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Review: Secret Path by Jeff Lemire.


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I just read this book after I picked it up on my recent trip to Toronto. Here's my Hondo's Exclusive take on it.


Short version of review: Amazing, evocative narrative art marred by suspect writing, political insertions and a sense of insincerity.


Detailed review: Secret Path uses art by Jeff Lemire to tell a story put together by late Canadian singer Gord Downie. It's based on the true story of Chanie AKA Charlie, a 12-year-old who died of cold and hunger trying to escape a residential school for indigenous kids in Canada.


Lemire's art is wintry stark for most of the book, but able to show softness in characters and focus in on fine details. He also uses color for flashbacks to good effect. There is only one word balloon in the whole book, so it relies on the ability of the art to tell a coherent story panel to panel while hinting or explicitly showing important aspects of what's going on. There are a few specific panels like a raven feather or a sequence of Chanie walking down the tracks while his matches run out that are skilfully put together while also being well placed within the larger sequence of the story. Lemire also knows how to strategically use zooms and pullbacks to channel emotion and mood.


Top notch art in every way.


The problem is in the half of the book contributed by Gord Downie. Most specifically, there is a sex abuse sequence that struck me as out of place the minute it appeared 'on-screen'. In addition, there's some far too on-the-nose Catholic church authority figures (nuns and a priest) doing other humiliating things to the kids like ear-pulling etc.


These things don't spoil the book in itself, mind you, but this is a tale based on recent and controversial history, being used in schools even, so veracity is worth considering.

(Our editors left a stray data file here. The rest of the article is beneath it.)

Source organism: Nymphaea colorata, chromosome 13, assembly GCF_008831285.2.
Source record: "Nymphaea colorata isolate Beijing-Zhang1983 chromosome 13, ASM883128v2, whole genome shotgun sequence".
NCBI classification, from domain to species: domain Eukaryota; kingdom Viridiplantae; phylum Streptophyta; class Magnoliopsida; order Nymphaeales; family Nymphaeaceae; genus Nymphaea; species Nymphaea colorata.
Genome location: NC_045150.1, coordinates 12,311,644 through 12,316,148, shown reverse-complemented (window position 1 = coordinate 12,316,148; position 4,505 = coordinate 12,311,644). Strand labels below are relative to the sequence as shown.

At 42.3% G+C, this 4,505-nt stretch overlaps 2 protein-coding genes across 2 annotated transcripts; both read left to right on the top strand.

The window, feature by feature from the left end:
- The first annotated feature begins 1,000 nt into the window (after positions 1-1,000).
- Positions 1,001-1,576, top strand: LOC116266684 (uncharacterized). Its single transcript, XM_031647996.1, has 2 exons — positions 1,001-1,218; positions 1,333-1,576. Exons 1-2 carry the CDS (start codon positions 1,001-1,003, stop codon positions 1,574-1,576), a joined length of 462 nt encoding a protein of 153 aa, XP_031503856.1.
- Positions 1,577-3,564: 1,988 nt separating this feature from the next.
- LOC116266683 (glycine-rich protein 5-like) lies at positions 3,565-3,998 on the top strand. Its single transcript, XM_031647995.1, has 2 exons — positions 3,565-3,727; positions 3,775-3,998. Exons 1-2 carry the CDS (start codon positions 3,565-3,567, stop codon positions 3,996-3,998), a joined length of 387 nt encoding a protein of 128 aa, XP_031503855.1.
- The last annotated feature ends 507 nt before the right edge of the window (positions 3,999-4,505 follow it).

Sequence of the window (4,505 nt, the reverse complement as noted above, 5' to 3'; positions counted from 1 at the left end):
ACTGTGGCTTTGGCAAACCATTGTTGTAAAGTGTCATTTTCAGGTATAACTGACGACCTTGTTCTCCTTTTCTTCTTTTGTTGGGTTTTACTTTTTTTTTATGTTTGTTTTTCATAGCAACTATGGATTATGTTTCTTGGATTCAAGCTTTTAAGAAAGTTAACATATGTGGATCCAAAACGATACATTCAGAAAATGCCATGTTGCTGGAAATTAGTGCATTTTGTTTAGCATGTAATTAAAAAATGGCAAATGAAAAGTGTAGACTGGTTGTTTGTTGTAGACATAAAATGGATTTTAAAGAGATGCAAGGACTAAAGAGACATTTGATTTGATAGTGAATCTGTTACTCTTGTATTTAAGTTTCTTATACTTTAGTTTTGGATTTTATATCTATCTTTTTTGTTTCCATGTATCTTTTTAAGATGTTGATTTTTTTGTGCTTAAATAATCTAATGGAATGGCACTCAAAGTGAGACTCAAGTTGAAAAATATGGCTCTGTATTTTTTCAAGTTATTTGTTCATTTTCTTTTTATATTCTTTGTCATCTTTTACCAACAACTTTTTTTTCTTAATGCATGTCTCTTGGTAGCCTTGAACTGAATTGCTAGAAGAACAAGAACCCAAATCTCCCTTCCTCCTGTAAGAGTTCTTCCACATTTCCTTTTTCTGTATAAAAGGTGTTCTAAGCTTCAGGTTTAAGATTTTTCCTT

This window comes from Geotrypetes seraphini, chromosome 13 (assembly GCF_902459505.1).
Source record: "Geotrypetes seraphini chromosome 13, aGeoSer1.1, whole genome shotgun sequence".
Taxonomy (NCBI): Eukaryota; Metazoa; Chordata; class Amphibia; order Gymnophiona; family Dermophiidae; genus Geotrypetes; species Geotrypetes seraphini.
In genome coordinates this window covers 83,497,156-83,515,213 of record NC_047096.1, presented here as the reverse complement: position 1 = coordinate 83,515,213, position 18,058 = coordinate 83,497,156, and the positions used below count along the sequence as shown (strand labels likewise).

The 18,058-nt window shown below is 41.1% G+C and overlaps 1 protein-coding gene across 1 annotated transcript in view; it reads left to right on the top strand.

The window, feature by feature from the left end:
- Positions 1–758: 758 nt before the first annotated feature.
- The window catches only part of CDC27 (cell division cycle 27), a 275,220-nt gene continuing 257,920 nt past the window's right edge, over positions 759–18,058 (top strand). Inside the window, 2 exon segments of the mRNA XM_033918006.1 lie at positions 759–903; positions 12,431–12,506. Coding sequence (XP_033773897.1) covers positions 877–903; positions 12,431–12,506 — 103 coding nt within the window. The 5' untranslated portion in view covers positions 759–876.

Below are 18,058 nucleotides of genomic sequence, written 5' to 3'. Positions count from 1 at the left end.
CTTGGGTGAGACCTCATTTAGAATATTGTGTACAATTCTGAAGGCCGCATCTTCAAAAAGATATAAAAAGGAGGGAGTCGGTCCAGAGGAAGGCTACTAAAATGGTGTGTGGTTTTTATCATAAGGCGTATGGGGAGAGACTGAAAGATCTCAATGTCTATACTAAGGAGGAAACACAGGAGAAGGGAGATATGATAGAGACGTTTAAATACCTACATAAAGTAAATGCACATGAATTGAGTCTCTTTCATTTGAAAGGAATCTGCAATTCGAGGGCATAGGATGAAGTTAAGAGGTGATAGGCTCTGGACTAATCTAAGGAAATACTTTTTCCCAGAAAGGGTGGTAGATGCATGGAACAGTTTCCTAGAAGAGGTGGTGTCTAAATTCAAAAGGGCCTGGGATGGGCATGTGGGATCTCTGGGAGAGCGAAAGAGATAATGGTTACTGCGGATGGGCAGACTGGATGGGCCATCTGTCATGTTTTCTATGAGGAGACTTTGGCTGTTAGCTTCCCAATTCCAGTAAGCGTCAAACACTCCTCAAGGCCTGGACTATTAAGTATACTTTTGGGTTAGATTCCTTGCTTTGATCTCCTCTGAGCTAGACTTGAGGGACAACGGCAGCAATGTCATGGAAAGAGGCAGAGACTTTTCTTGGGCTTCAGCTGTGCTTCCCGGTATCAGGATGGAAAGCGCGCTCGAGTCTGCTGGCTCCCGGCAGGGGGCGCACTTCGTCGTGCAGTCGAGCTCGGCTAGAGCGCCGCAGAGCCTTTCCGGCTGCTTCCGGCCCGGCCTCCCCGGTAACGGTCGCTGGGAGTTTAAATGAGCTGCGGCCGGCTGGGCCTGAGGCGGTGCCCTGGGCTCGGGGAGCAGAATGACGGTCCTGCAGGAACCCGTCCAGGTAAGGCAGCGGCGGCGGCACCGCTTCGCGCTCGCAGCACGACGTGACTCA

Since I was bothered by the abuse scene's incongruity, I looked up the 1967 news magazine article it was based on and discovered that there was no sex abuse alleged to have been inflicted on Chanie or any of the residents at that specific school. What's more, the school was Presbyterian, with no clergy.


I suppose you could justify including the sex abuse and clergy as making Chanie's story a stand-in for the overall Canadian Residential school system, which did contain those elements. But I think it cheapens Chanie's personal story which is quite powerful at a factual level. The magazine article, for instance, uses the scene of the inquest, where his 3 friends (who ran away with him) talk about Chanie and the school, to paint a dramatic picture of desolate loneliness amongst the students.


The other thing I discovered is that Gord Downie used the publicity of the book to set up a foundation named after him first and Chanie second and it seems to be doing more for the memory of Downie than Chanie. It just makes the whole thing feel a little like the boy's life/death story is being exploited for Downie's ego. (Granted no one is making money off this as the proceeds are going charity)


Anyway, my final take on the whole thing is that Secret Path is worth having in my collection, and I expect I will reread it from time to time, enjoying it as a well put together piece of art, but not quite history.

Edited by Jumbie
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Yeah, the historical (in)accuracy's not my real problem now that I think of it. (I only read the book two hours ago, so I'm still reacting). 


The reason the clergy/abuse stuff stood out to me in the first place was that it seemed so cliche and at odds with the thrust of the rest of the story which was about isolation and memory. I lived away from home starting at nine in a very non-abusive situation and that was painful anyway. The internal struggles Lemire was depicting were really connecting to me on that level. Just seemed unnecessary to complicate it with melodrama from external sources.


Downie was more famous for being in the Canadian band The Tragically Hip. I like some of their music, especially after having it played at me on the radio all the time when I lived in Canada for a year.

Edited by Jumbie
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